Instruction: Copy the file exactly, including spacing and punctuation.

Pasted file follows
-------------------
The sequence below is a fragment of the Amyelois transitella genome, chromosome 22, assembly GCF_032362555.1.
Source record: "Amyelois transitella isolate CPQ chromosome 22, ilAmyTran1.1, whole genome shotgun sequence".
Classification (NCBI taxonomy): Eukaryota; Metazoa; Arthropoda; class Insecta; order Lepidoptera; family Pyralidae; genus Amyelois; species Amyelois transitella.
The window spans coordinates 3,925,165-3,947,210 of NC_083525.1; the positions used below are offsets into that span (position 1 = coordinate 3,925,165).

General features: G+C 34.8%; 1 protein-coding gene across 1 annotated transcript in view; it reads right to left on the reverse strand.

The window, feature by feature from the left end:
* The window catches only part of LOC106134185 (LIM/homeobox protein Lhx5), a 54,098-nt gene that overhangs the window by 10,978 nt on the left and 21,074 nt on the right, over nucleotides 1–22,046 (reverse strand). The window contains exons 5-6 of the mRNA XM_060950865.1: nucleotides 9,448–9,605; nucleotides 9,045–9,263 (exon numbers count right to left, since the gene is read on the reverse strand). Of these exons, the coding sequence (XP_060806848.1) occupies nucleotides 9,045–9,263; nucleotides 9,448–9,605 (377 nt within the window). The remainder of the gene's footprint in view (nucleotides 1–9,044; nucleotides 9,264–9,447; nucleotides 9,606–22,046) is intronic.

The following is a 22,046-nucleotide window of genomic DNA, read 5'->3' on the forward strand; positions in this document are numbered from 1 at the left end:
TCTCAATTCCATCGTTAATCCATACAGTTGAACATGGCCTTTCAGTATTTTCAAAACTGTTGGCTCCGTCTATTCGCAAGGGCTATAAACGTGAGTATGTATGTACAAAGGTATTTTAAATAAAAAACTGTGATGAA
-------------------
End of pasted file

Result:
The sequence below is a fragment of the Amyelois transitella genome, chromosome 22, assembly GCF_032362555.1.
Source record: "Amyelois transitella isolate CPQ chromosome 22, ilAmyTran1.1, whole genome shotgun sequence".
Classification (NCBI taxonomy): Eukaryota; Metazoa; Arthropoda; class Insecta; order Lepidoptera; family Pyralidae; genus Amyelois; species Amyelois transitella.
The window spans coordinates 3,925,165-3,947,210 of NC_083525.1; the positions used below are offsets into that span (position 1 = coordinate 3,925,165).

General features: G+C 34.8%; 1 protein-coding gene across 1 annotated transcript in view; it reads right to left on the reverse strand.

The window, feature by feature from the left end:
* The window catches only part of LOC106134185 (LIM/homeobox protein Lhx5), a 54,098-nt gene that overhangs the window by 10,978 nt on the left and 21,074 nt on the right, over nucleotides 1–22,046 (reverse strand). The window contains exons 5-6 of the mRNA XM_060950865.1: nucleotides 9,448–9,605; nucleotides 9,045–9,263 (exon numbers count right to left, since the gene is read on the reverse strand). Of these exons, the coding sequence (XP_060806848.1) occupies nucleotides 9,045–9,263; nucleotides 9,448–9,605 (377 nt within the window). The remainder of the gene's footprint in view (nucleotides 1–9,044; nucleotides 9,264–9,447; nucleotides 9,606–22,046) is intronic.

The following is a 22,046-nucleotide window of genomic DNA, read 5'->3' on the forward strand; positions in this document are numbered from 1 at the left end:
TCTCAATTCCATCGTTAATCCATACAGTTGAACATGGCCTTTCAGTATTTTCAAAACTGTTGGCTCCGTCTATTCGCAAGGGCTATAAACGTGAGTATGTATGTACAAAGGTATTTTAAATAAAAAACTGTGATGAA